By: Claire Kitzmiller
Beautiful banners will wave on Massachusetts Ave. in May to greet pedestrians and drivers. The banners were created by students in Arlington. High school art teacher, Annie Rebola, describes them as “a really nice burst of color”.
In January ninety-five students from all over Arlington, submitted art to be hung around Arlington center. Of the ninety-five, twenty submissions were chosen to be turned into banners six feet tall and four feet wide. Students were encouraged to use any media as long as it stayed two-dimensional.
The theme this year was Compassionate Community. Students, ages 12 to 18 living in Arlington, were asked to submit art encompassing this theme. Rebola commented, “It couldn’t have been a better theme for the climate right now.”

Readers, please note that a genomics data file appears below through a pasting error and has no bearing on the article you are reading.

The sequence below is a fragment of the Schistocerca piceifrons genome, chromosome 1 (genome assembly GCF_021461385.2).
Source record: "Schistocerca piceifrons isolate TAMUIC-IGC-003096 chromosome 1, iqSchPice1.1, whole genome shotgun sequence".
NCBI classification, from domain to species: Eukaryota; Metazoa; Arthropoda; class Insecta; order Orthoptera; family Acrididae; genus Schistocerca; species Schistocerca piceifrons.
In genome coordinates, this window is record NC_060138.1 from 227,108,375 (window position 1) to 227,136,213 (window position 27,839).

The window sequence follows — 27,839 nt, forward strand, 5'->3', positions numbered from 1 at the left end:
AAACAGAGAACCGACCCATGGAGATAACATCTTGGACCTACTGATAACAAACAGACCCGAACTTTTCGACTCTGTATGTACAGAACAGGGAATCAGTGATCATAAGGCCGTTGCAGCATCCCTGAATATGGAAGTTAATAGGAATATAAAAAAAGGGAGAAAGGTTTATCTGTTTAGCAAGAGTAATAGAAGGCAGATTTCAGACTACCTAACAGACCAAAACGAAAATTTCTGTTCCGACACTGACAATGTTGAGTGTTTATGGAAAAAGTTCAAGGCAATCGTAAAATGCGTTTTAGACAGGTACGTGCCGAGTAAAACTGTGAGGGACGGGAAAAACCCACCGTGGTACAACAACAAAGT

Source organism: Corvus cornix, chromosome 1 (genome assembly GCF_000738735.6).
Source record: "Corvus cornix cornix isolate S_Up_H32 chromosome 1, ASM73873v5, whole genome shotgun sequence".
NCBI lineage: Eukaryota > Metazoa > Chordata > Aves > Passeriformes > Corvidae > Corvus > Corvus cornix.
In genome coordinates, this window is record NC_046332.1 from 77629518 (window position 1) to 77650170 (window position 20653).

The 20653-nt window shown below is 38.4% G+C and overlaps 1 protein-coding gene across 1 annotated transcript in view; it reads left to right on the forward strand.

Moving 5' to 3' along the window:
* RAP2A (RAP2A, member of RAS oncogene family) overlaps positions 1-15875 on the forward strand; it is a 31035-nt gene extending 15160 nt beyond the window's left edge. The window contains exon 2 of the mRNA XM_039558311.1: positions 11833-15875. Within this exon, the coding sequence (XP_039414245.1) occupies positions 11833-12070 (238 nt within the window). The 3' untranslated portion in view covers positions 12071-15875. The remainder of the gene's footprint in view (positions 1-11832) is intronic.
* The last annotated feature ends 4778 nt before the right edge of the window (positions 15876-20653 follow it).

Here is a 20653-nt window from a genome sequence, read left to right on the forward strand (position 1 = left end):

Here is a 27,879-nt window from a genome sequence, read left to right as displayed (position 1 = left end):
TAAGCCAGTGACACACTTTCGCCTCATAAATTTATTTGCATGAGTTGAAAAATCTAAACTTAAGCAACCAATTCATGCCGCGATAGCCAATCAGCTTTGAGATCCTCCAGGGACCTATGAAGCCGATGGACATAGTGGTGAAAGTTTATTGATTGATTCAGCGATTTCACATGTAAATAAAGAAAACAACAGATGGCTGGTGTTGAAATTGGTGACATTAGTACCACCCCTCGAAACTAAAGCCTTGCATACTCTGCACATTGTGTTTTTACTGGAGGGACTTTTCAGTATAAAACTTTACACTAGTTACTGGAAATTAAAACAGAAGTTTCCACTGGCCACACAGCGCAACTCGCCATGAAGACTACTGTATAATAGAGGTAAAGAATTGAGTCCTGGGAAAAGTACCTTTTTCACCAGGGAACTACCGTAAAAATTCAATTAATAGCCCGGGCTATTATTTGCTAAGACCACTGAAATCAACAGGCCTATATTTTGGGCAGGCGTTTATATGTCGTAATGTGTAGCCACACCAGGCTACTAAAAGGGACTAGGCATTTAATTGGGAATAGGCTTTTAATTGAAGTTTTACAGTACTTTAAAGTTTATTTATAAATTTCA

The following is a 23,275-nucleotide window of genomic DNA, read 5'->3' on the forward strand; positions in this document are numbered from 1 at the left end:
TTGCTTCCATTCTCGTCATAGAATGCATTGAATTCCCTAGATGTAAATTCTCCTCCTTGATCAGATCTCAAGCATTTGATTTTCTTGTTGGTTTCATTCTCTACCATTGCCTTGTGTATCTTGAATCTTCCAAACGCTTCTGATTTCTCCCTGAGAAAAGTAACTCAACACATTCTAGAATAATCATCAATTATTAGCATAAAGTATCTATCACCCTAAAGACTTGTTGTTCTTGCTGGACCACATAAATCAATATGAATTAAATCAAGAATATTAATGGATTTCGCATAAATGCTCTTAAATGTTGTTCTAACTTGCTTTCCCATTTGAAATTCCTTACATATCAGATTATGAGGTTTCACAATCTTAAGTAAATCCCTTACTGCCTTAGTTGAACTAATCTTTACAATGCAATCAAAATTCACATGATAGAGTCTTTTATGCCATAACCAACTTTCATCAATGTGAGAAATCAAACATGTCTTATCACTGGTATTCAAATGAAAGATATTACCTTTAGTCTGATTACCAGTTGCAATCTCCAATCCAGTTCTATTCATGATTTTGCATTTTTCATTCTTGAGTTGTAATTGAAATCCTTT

Art director, David Aditto, said, “It ties into the communities response to hate…Arlington won’t stand for that.”
The contest began in memory of Gracie James. Gracie James was a student at AHS years ago, when she died in a car accident. Her family wanted a way to celebrate her life. In remembrance of Gracie’s love for art, the banner competition began. The bottom of each banner will read “This project was funded by the Gracie James foundation”.
When asked about the projects and its origin, Aditto, said, “It’s a wonderful way to commemorate her life.”
Martina Tanga has been the key organizer of the project for the past two years. Tanga spoke at a reception for all of the artists who submitted to the project. Matina helped to chose the theme.
The judges of the contest were Selectman Joseph Curro, Graphic Artist Jill Manca, and the chair of the Public Art Committee Adria Arch.